Journal of Obesity and Bariatrics

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Review Article

The Impacts of Childhood and Adolescent Obesity on Quality of Life

Sigrid Bairdain*

    • Department of Pediatric Surgery, Boston Children’s Hospital, Boston, Massachusetts, USA

*Address for Correspondence: Sigrid Bairdain, MD, MPH, Pediatric Surgery Research and Clinical Resident Boston Children’s Hospital, Department of Pediatric Surgery 300 Longwood Avenue, Fegan Building, 3rd Floor Boston, Massachusetts 02115, USA, E-mail:
Citation: Bairdain S. The Impacts of Childhood and Adolescent Obesity on Quality of Life. J Obes Bariatrics. 2015;2(1): 4.

Copyright © 2015 Bairdain S, et al. This is an open access article distributed under the Creative Commons Attribution License, which permits unrestricted use,distribution, and reproduction in any medium, provided the original work is properly cited.

Journal of Obesity and Bariatrics | Volume: 2, Issue: 1

Submission: 20 January 2014| Accepted: 25 February 2015 | Published: 01 March 2015


Obesity is important and its affects are not only limited to adults and medical conditions, but also may affect children and adolescents and may have overarching effects on social parameters. Programs to prevent the negative outcomes associated with obesity and its associated social stigmization should be at the forefront. And, lastly, both medical and surgical options to prevent and combat obesity should be investigated as there is often a positive association with an improvement in body mass index and health related quality of life.


Health-Related Quality of Life (HRQOL) is a multi-dimensional term and it involves factors such as physical, social, mental, emotional and overall social functioning [1]. HRQOL is a measurement of how a medical condition, in this case obesity, impacts a person’s life in a reproducible physical or mental manner [1,2]. Albeit, this can be difficult in children and adolescents to have reproducible results; yet, we know that obesity leads to decreased social interactions and functional impairment that progress from childhood into adulthood [2,3]. One such cross-sectional analysis found that older adolescents were more likely to ascribe feelings of functional impairment versus younger patients who ascribed more social and emotional impairment [3]. Therefore, the aim of studies and programs should be at addressing obesity and quality of life as one entity and preventing progression into adulthood understanding that one may have to use a tool, or proxy, that is easy to implement and is reproducible.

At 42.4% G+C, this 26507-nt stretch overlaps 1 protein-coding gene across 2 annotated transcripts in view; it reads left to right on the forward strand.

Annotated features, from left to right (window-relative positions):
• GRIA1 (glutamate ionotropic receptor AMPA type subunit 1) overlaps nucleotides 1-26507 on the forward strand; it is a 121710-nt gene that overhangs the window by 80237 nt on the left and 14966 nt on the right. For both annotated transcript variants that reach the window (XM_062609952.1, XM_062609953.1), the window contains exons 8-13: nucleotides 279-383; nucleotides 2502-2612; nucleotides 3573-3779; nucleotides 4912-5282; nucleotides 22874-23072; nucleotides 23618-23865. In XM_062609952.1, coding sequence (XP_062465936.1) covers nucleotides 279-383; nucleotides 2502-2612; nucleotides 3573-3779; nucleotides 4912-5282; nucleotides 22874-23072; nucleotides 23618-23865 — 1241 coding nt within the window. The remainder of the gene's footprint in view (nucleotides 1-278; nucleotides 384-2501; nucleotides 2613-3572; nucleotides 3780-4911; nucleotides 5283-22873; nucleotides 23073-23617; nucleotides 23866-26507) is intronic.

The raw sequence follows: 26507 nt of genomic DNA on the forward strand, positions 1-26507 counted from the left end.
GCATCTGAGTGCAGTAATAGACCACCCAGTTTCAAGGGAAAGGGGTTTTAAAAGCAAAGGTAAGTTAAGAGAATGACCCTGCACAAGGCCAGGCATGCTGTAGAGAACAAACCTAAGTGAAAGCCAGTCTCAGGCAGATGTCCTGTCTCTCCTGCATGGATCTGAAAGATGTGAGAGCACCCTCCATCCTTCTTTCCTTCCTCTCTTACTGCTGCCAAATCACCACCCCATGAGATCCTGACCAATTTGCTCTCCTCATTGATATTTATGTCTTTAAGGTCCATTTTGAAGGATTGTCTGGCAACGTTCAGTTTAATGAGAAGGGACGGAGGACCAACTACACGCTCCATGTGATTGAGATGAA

The way in which we, as healthcare professionals, address children and adolescents with regards to their weight as well as to classifications as overweight and obesity, also has a significant impact on the success of those individuals to eventually lose weight or maintain a healthy weight. In scientific terms, overweight and obesity has been defined as a body mass index (BMI) of between the 85th and 95th percentile for the former and greater than the 95th percentile for the latter [4]. Yet, Puhl and associates have reported numerous times that there is a pervasive character to the association between weight bias on the part of healthcare professionals, stigmization of our youth and negative outcomes that is quite common among children and adolescents who are overweight and obese leading to poor health-related quality of life [5].

Obesity is a pandemic given the wide range of associated comorbid conditions as well as the predominant effects on quality of life [6-8]. Almost 1/5th of the United States’ population below the age of 20 are obese [9]; however, the regulatory agencies have not found appropriate evidence at this time to promote standardized screening for obesity-related conditions or standardized language on how to discuss the ways in which to ameliorate them [10].

Cardiovascular and Metabolic Risk Factors

Cardiovascular risk factors and cardiovascular disease is common among obese children and adolescents. Two recent studies have evaluated the impacts of obesity longitudinally on the cardiovascular system. One study evaluated the role of body mass index (BMI) as a surrogate measurement for vascular health in adults; the higher the BMI in childhood correlated with higher incidence of arthrosclerosis as adults [11]. On the other hand, another recently published article evaluated the effects of weight classes on cardiovascular entities such as pre-hypertension, hypertension, pre-diabetes, and diabetes [12]. From 1999-2008, their study group showed a significant increase in pre-diabetes and diabetes, but did not see as significant of an increase in such entities as pre-hypertension, hypertension or hyperlipidemia [12].